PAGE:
Tomorrow Egypt will see another court session in what has become widely known as the NGO trial. In December 2011, eight months after Hosni Mubarak was toppled and just days after the first free parliamentary election phase began, Egyptian police raided the Cairo offices of 10 non-governmental organizations (NGO) that were working in Egypt, monitoring elections and educating parties and voters in the country. Initially, no reason was given for the raids in which a total of 43 NGO staffers, including 19 Americans, were held at gunpoint while watching their offices get ransacked. Computers, files, private laptops and even cash was taken without a warrant shown or an explanation given. It took almost two months until the prosecution released both the accusations and the names of those officially being charged.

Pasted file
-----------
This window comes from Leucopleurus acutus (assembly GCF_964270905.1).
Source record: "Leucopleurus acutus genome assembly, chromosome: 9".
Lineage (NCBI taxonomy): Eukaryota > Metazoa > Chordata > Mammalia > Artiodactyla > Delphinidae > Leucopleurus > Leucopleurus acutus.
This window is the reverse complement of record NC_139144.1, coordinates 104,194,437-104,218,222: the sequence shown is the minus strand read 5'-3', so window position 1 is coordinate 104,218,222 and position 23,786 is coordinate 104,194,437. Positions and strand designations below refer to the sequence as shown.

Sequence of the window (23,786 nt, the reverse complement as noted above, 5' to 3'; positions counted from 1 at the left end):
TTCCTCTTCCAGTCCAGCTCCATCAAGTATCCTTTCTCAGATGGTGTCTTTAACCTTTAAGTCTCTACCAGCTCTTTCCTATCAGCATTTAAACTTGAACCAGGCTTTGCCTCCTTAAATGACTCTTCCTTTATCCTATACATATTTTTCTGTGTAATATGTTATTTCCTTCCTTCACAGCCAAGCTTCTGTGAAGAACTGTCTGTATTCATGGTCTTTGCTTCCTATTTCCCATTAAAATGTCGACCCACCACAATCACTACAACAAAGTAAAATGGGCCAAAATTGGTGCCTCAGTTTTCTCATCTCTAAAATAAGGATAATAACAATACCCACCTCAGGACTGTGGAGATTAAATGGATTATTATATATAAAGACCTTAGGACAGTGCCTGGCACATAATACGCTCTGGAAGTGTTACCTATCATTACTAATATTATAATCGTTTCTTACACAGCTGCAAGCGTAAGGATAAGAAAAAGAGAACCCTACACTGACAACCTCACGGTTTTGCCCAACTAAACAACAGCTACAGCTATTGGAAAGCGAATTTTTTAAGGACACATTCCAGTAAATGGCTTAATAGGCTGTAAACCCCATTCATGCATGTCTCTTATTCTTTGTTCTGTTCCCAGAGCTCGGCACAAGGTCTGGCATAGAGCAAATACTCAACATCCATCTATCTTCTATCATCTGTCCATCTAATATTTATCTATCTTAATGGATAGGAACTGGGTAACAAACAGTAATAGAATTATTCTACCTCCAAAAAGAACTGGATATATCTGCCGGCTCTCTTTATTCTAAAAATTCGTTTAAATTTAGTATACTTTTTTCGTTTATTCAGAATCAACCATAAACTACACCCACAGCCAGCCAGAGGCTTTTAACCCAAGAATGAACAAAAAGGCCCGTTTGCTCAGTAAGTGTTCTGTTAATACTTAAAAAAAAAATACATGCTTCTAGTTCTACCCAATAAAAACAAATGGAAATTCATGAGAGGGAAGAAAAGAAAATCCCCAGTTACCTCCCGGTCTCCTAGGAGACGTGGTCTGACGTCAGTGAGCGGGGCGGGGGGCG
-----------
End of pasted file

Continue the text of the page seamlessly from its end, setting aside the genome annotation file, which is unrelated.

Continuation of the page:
Robert Becker, at the time a political party trainer and election observer for the American NGO the National Democratic Institute (NDI), still recalls how he learned that a court case was going to shape his future.